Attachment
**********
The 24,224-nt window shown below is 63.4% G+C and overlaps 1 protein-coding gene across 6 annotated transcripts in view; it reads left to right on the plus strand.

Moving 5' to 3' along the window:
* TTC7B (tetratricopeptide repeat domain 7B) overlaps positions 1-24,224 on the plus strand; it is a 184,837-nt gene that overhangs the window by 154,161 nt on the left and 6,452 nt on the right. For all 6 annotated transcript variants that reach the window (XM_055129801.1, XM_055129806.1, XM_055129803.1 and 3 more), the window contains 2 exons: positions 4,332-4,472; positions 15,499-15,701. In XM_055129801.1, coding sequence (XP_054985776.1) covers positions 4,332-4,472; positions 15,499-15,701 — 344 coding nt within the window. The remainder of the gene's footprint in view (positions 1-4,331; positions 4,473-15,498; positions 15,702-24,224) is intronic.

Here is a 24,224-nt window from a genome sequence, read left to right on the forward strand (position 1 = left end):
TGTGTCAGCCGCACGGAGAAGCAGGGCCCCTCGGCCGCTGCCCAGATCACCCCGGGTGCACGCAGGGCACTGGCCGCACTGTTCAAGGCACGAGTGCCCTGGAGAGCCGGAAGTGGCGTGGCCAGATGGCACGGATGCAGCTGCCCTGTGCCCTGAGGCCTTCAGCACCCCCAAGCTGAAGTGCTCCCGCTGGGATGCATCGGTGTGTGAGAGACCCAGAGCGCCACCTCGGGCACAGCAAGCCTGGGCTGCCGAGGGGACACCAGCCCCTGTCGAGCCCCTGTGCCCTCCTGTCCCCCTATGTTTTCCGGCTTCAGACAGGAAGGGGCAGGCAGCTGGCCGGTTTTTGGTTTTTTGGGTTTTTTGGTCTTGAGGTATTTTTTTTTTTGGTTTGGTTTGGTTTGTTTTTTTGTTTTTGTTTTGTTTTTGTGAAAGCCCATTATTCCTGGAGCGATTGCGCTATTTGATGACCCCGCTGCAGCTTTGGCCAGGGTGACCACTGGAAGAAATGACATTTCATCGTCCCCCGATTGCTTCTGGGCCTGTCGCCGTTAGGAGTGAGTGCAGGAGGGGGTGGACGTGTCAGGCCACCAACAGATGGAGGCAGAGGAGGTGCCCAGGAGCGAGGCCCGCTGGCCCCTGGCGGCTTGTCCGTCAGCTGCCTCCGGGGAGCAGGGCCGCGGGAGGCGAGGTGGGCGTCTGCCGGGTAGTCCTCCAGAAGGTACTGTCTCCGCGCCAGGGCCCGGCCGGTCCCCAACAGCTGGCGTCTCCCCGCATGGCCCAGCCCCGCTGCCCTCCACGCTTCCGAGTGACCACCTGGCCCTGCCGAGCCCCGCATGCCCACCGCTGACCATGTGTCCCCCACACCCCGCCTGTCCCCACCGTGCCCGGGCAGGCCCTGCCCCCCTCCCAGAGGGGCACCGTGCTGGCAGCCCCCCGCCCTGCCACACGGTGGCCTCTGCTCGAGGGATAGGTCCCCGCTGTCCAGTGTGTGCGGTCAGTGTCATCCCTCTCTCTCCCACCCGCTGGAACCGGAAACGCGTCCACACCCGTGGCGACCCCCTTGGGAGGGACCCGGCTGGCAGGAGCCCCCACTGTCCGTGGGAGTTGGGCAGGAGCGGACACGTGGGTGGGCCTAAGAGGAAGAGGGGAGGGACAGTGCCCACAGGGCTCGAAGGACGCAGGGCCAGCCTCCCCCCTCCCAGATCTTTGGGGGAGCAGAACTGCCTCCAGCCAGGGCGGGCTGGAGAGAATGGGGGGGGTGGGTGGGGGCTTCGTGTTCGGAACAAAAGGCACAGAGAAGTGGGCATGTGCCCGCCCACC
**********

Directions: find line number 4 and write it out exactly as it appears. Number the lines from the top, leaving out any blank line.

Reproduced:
Here is a 24,224-nt window from a genome sequence, read left to right on the forward strand (position 1 = left end):